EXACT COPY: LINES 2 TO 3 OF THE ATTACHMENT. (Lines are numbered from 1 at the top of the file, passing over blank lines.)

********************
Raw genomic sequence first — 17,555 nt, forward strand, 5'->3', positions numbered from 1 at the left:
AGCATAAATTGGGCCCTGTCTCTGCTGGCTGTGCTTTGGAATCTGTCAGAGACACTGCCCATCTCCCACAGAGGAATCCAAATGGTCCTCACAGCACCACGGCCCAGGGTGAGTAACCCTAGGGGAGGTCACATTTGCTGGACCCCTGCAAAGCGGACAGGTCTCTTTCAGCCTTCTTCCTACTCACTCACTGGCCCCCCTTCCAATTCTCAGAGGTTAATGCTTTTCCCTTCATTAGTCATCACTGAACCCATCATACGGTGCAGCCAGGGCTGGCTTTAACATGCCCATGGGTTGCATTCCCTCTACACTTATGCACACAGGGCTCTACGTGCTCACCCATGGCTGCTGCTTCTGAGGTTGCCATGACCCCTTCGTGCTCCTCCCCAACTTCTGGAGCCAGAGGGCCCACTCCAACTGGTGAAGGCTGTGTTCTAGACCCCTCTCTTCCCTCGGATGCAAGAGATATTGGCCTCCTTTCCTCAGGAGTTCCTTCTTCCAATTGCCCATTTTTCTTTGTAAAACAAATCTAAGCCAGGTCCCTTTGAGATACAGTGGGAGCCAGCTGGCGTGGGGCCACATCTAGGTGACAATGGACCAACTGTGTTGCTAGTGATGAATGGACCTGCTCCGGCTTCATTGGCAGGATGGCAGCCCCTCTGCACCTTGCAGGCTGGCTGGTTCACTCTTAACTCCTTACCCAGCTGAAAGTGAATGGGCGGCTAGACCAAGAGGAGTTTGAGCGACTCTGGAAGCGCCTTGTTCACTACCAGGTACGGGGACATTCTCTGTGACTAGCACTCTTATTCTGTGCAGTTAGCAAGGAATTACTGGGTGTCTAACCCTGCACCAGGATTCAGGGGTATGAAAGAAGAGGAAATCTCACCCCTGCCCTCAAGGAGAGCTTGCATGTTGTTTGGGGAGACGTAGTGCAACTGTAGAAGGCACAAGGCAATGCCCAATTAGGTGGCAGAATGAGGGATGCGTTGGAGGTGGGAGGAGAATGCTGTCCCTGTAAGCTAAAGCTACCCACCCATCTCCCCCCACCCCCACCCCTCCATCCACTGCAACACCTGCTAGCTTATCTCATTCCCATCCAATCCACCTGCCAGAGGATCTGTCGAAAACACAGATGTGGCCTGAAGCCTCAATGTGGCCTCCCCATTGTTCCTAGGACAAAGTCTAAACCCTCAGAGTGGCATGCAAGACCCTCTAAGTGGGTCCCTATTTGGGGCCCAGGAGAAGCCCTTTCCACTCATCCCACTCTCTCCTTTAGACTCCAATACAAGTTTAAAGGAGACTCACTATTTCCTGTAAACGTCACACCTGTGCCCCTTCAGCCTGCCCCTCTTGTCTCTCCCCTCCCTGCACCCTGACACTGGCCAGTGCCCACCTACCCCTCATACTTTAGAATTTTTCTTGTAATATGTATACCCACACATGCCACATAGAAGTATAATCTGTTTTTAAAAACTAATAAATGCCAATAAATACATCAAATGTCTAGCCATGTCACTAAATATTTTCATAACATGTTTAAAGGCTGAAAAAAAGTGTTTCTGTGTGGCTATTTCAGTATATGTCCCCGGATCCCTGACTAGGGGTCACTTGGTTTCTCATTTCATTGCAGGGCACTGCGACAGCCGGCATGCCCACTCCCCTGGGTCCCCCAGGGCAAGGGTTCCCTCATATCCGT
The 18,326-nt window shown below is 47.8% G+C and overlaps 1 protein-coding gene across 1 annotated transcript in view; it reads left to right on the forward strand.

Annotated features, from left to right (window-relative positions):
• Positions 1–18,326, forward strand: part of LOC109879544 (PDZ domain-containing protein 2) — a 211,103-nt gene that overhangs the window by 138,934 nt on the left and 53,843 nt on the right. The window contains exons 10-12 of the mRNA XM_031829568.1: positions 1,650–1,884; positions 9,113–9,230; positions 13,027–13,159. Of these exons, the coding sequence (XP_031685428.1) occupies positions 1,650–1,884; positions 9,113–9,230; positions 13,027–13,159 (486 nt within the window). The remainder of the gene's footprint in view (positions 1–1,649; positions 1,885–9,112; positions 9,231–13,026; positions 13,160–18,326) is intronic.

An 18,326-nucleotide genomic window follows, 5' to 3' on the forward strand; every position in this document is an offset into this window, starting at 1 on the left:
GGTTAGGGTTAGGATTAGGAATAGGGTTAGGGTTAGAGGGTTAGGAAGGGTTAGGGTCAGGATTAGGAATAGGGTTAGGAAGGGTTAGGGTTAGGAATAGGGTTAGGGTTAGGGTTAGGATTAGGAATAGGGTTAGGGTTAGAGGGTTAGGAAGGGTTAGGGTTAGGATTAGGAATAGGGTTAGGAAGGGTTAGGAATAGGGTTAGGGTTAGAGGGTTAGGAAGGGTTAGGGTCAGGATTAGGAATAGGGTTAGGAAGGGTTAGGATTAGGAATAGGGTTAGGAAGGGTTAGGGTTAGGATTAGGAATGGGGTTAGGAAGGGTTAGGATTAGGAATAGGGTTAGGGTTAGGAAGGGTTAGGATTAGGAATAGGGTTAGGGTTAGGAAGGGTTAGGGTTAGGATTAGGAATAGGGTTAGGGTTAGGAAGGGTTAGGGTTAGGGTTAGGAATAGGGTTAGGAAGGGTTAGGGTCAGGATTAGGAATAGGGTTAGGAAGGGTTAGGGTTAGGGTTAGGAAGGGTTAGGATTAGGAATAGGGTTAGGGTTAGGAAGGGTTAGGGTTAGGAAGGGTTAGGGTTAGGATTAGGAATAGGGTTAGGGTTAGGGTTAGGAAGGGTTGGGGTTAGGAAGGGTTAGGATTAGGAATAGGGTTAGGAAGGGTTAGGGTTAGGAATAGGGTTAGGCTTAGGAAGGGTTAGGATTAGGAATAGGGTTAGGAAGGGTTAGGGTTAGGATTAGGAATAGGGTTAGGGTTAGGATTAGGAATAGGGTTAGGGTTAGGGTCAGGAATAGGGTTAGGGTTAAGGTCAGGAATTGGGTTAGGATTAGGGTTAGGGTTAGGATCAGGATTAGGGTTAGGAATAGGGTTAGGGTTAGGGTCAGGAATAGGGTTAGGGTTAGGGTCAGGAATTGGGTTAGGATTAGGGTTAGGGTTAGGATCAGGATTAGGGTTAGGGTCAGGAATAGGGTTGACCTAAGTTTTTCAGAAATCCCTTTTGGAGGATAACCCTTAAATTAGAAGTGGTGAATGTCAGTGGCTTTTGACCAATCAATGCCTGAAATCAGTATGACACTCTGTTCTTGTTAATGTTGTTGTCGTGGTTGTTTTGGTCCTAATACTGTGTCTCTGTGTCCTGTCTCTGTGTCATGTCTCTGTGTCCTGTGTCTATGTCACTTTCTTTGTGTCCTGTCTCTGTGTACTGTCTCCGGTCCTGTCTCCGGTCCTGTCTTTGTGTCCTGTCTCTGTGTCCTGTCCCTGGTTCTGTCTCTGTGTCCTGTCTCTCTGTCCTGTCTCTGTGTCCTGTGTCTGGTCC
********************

AGCATAAATTGGGCCCTGTCTCTGCTGGCTGTGCTTTGGAATCTGTCAGAGACACTGCCCATCTCCCACAGAGGAATCCAAATGGTCCTCACAGCACCACGGCCCAGGGTGAGTAACCCTAGGGGAGGTCACATTTGCTGGACCCCTGCAAAGCGGACAGGTCTCTTTCAGCCTTCTTCCTACTCACTCACTGGCCCCCCTTCCAATTCTCAGAGGTTAATGCTTTTCCCTTCATTAGTCATCACTGAACCCATCATACGGTGCAGCCAGGGCTGGCTTTAACATGCCCATGGGTTGCATTCCCTCTACACTTATGCACACAGGGCTCTACGTGCTCACCCATGGCTGCTGCTTCTGAGGTTGCCATGACCCCTTCGTGCTCCTCCCCAACTTCTGGAGCCAGAGGGCCCACTCCAACTGGTGAAGGCTGTGTTCTAGACCCCTCTCTTCCCTCGGATGCAAGAGATATTGGCCTCCTTTCCTCAGGAGTTCCTTCTTCCAATTGCCCATTTTTCTTTGTAAAACAAATCTAAGCCAGGTCCCTTTGAGATACAGTGGGAGCCAGCTGGCGTGGGGCCACATCTAGGTGACAATGGACCAACTGTGTTGCTAGTGATGAATGGACCTGCTCCGGCTTCATTGGCAGGATGGCAGCCCCTCTGCACCTTGCAGGCTGGCTGGTTCACTCTTAACTCCTTACCCAGCTGAAAGTGAATGGGCGGCTAGACCAAGAGGAGTTTGAGCGACTCTGGAAGCGCCTTGTTCACTACCAGGTACGGGGACATTCTCTGTGACTAGCACTCTTATTCTGTGCAGTTAGCAAGGAATTACTGGGTGTCTAACCCTGCACCAGGATTCAGGGGTATGAAAGAAGAGGAAATCTCACCCCTGCCCTCAAGGAGAGCTTGCATGTTGTTTGGGGAGACGTAGTGCAACTGTAGAAGGCACAAGGCAATGCCCAATTAGGTGGCAGAATGAGGGATGCGTTGGAGGTGGGAGGAGAATGCTGTCCCTGTAAGCTAAAGCTACCCACCCATCTCCCCCCACCCCCACCCCTCCATCCACTGCAACACCTGCTAGCTTATCTCATTCCCATCCAATCCACCTGCCAGAGGATCTGTCGAAAACACAGATGTGGCCTGAAGCCTCAATGTGGCCTCCCCATTGTTCCTAGGACAAAGTCTAAACCCTCAGAGTGGCATGCAAGACCCTCTAAGTGGGTCCCTATTTGGGGCCCAGGAGAAGCCCTTTCCACTCATCCCACTCTCTCCTTTAGACTCCAATACAAGTTTAAAGGAGACTCACTATTTCCTGTAAACGTCACACCTGTGCCCCTTCAGCCTGCCCCTCTTGTCTCTCCCCTCCCTGCACCCTGACACTGGCCAGTGCCCACCTACCCCTCATACTTTAGAATTTTTCTTGTAATATGTATACCCACACATGCCACATAGAAGTATAATCTGTTTTTAAAAACTAATAAATGCCAATAAATACATCAAATGTCTAGCCATGTCACTAAATATTTTCATAACATGTTTAAAGGCTGAAAAAAAGTGTTTCTGTGTGGCTATTTCAGTATATGTCCCCGGATCCCTGACTAGGGGTCACTTGGTTTCTCATTTCATTGCAGGGCACTGCGACAGCCGGCATGCCCACTCCCCTGGGTCCCCCAGGGCAAGGGTTCCCTCATATCCGT
The 18,326-nt window shown below is 47.8% G+C and overlaps 1 protein-coding gene across 1 annotated transcript in view; it reads left to right on the forward strand.